COMP 150PLD-Programming Language Design
Creating a new programming language requires designers to draw on a
wide range of skills: theory to ensure their creation has a
well-defined semantics, engineering to ensure they produce an
efficient implementation, and aesthetics to ensure the whole is
coherent and pleasing to programmers. In this class, we will study
the principles and tools that underlie programming language design.
We will consider both general-purpose languages, which are languages
intended for almost any programming task, and domain-specific
languages, which are languages focused on specific tasks. The class
will be a combination of lectures and seminar-style discussions about
selected academic papers. You will use the knowledge you
acquire to design and implement your own domain-specific programming
language. Prerequisites are CS40 and CS105.
Reading Academic Papers
In this class, we will be reading recently published academic papers
on both programming language designs and on tools for creating such
languages. Reading such papers is an acquired skill, and we'll work on
honing that skill in this class. I will assign a new paper roughly
once a week. You will be expected to read the paper in
advance of the class in which we start to discuss the paper and
then to participate actively in the class discussions. We will use
the process described
note (with thanks to Norman Ramsey) to structure our class discussions.
Each of you will design and implement an embedded domain-specific
language in Haskell. The project
includes picking a suitable domain of personal interest, identifying
the necessary features and abstractions, designing the syntax, writing a parser,
and defining a semantics via translation into Haskell. You will use
Haskell's quasi-quotation mechanism to connect the pieces
into a cohesive domain-specific language. There will be
cumulative milestones throughout the semester where portions of the
project will be due. At the end of the semester, you will be
responsible for describing and evaluating your design both in an
in-class presentation and in a written final report. Students may
self-organize into teams, which are then collectively responsible for
producing a project. In this case, the scope of the project
should be proportional to the size of the team.
Your grade in this couse will be based 50% on class participation and
50% on the class project. Because of the importance of class
participation, you are strongly encouraged not to miss class. In
the event of an unavoidable absence, you should contact me and we will
devise a suitable way for you to make up the work.
On homework problems that are not explicitly joint projects, it is
fine to discuss general strategies and approaches with other
students. However, you should do all your own coding. You should not
look at other students code and you should not show your code to other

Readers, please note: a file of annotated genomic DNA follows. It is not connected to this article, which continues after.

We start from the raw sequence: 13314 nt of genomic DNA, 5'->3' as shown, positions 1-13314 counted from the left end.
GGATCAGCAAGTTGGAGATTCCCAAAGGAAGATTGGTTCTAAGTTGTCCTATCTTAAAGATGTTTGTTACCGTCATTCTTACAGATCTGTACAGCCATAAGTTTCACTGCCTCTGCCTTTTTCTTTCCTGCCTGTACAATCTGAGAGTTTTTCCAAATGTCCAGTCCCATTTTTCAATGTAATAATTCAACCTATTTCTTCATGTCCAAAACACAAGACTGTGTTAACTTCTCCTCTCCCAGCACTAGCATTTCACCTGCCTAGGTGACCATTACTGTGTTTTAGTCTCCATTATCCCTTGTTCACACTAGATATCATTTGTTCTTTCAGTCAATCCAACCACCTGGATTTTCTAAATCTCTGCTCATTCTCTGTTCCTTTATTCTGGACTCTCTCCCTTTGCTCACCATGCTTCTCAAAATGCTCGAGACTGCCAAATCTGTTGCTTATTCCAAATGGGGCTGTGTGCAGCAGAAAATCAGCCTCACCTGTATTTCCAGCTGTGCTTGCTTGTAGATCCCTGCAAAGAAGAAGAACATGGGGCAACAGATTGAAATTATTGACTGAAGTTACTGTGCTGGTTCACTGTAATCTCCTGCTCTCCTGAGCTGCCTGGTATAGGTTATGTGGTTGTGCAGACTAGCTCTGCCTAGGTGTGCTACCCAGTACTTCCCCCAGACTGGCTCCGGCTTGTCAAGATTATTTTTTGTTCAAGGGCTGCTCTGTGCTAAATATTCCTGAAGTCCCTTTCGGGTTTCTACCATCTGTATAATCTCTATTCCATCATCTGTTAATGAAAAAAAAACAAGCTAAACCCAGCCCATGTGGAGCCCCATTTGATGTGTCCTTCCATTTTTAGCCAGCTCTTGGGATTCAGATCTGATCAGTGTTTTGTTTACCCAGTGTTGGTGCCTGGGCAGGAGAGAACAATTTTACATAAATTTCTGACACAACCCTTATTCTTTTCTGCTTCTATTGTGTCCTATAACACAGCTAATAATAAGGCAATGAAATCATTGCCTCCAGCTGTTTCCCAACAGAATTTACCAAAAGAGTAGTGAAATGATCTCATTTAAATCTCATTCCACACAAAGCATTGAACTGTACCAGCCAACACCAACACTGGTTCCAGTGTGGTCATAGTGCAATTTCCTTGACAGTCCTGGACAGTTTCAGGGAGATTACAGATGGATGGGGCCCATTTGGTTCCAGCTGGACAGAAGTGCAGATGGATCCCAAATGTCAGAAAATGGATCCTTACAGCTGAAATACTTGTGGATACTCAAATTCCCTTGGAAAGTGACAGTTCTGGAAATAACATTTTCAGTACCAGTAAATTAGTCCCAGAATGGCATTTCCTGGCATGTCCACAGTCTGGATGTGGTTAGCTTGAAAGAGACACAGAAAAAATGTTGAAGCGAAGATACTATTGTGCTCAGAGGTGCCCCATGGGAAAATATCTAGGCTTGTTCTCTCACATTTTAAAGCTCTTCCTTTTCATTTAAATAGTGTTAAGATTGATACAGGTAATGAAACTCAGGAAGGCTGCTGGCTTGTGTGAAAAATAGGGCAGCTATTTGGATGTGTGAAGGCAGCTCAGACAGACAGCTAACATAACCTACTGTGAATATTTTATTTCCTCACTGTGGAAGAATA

Homework is expected to be submitted on time. However, I recognize
that the exigencies of college life occasionally interfere with
on-time submission. As a result,
- The deadline for any deliverable except the final project will be extended for up
to 48 hours on request, subject to these limitations:
- You may ask for at most one extension this term.
- You must ask at lesat 2 days before the deliverable is due.
- The extension must not interfere with my ability to
deliver a lecture or other classroom experience.
For example, if a lecture or classroom exercise
is going to build on the solution to a programming
problem, I will not grant an extension for that problem.
- You must visit me in my office to tell me how this
course and your semester more generally are going.
- There shall be no extensions on the final project.
- If a serious illness affects your ability to complete homework on
time, your first step is to report the illness using the "Illness
Notification Form" that is available in SIS under Resources (the
Settings icon). We will make suitable arrangements.
- For extraordinary difficulties, such as bereavement, family
emergencies, or other extraordinary unpleasant events, your first step
should be to make contact with your
associate dean for undergraduate education. You must take this
step before the assignment is due. Ask your dean to drop me an email
or give me a call, and we will make special arrangements that are
suited to your circumstances.
Academic integrity policy
Tufts holds its students strictly accountable for adherence to
academic integrity. The consequences for violations can be severe. It
is critical that you understand the requirements of ethical behavior
and academic work as described in
Tufts' Academic Integrity handbook. If you ever have a question about
the expectations concerning a particular assignment or project in this
course, be sure to ask me for clarification. The Faculty of the School
of Arts and Sciences and the School of Engineering are required to
report suspected cases of academic integrity violations to the Dean of
Student Affairs Office. If I suspect that you have cheated or
plagiarized in this class, I must report the situation to the dean.